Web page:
## Solution to 1996 Problem 93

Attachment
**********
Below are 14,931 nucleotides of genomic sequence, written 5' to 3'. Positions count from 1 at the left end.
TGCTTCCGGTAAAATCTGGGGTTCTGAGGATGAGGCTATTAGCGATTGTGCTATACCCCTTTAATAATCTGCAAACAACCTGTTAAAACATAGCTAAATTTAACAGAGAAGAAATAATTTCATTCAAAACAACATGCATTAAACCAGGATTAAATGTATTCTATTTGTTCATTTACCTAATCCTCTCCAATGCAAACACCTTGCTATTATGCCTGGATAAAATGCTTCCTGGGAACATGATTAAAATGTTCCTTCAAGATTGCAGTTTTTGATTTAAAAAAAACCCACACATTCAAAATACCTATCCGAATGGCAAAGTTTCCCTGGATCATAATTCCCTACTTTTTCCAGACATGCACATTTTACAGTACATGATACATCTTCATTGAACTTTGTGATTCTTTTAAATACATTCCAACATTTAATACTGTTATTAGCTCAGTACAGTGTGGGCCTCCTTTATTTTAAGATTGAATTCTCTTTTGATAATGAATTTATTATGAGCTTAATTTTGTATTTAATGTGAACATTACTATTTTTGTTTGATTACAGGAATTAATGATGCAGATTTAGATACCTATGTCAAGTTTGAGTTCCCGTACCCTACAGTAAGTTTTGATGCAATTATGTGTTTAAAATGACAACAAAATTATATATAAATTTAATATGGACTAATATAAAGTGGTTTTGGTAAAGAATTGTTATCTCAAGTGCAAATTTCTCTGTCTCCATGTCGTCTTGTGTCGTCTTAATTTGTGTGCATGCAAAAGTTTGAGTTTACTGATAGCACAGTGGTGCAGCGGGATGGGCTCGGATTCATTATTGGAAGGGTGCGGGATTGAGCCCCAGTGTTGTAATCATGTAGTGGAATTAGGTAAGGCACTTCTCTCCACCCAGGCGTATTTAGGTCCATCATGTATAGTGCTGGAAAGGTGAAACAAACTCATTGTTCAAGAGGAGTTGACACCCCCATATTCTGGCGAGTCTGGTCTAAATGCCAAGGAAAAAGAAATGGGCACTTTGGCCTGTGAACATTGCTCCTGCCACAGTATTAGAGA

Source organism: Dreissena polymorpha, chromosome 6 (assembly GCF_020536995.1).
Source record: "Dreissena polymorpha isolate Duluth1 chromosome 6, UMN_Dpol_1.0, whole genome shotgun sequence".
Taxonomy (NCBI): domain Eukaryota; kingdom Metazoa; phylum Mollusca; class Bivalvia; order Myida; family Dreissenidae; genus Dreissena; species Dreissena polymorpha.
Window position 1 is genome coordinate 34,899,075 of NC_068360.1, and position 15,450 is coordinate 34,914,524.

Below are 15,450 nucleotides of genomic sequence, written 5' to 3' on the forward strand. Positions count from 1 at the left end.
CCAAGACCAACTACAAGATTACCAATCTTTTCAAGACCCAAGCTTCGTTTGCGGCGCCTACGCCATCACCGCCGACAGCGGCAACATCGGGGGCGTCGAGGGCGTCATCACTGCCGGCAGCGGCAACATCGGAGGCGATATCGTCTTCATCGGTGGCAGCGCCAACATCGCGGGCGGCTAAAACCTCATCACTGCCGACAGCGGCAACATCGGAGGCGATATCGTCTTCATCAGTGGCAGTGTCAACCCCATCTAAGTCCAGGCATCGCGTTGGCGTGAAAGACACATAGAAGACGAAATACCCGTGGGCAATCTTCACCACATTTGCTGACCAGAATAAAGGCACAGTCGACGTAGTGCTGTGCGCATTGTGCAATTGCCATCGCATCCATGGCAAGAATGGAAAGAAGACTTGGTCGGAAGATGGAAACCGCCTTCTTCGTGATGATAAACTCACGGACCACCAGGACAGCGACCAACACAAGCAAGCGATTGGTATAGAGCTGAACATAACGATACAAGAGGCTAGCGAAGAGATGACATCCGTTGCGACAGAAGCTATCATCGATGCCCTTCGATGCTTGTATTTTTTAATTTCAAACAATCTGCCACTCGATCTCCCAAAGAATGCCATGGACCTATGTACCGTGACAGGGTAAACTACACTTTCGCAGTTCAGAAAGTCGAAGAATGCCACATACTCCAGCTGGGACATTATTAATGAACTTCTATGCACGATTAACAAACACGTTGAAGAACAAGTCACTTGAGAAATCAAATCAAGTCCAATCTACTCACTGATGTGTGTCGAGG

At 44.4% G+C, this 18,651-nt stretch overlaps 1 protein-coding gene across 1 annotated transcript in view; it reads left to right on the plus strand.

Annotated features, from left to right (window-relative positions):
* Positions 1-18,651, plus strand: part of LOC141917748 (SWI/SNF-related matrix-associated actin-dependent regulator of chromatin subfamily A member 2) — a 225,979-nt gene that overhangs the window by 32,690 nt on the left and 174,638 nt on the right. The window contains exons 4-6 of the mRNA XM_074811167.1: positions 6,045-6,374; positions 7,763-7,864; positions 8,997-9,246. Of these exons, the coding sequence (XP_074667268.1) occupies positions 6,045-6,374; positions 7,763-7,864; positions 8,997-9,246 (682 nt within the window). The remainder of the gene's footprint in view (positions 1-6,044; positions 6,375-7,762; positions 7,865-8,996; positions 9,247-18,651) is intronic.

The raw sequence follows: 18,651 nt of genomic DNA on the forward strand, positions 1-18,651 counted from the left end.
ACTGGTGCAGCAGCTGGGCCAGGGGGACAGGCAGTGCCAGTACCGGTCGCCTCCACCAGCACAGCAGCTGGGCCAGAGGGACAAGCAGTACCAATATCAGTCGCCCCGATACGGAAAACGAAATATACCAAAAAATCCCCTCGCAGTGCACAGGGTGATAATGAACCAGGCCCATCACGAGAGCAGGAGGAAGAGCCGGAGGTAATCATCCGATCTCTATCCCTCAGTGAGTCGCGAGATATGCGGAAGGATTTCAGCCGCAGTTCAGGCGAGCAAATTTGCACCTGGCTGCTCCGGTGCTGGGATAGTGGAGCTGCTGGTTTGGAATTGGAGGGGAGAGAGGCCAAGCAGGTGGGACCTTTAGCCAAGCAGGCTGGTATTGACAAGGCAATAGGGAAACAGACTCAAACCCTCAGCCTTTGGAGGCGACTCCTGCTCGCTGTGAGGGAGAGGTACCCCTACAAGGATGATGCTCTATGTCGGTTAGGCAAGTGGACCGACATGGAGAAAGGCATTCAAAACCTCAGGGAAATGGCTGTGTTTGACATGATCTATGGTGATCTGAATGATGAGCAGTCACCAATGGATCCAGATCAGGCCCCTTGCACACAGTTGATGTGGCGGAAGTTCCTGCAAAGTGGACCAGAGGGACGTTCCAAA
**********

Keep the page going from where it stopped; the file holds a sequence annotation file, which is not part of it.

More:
The potential is zero at the origin, so the particle will have kinetic energy equal to $E$ there. So, its velocity will be $\sqrt{2 E/m}$. If the particle is moving to the right, then its acceleration will be $-g$. The time it will take for the particle to come to rest is $\sqrt{2 E/m}/g$. Then the particle will start moving backward toward the origin. The time it will take to do that is also $\sqrt{2 E/m}/g$. So, the total time the particle spends on the right side of the $y$-axis is $4 \sqrt{2 E/m}/g$.Now, assume the particle is at the origin and is moving to the left with velocity $\sqrt{2 E/m}$. If the potential were $0.5 k x^2$ for $-\infty < x < \infty$ (instead of only $-\infty < x$), would also be at the origin and moving to the left with speed $\sqrt{2 E/m}$ at some point in time during its period. The period for the $0.5 k x^2$ potential for $-\infty < x < \infty$ is\begin{align*}T = 2 \pi \frac{m}{k}\end{align*}By symmetry, the particle spends half of its time to the left of the y-axis and half of its time to the right of the y-axis. So, the amount of time it spends to the left of the axis is \begin{align*}\pi \frac{m}{k}\end{align*}We add the amount of time the particle spends to the left of the y-axis to the amount of time the particle spends to the right of the $y$-axis to obtain the period:\begin{align*}T = \pi \frac{m}{k} + 4 \sqrt{2 E/m}/g\end{align*}Therefore, answer (D) is correct.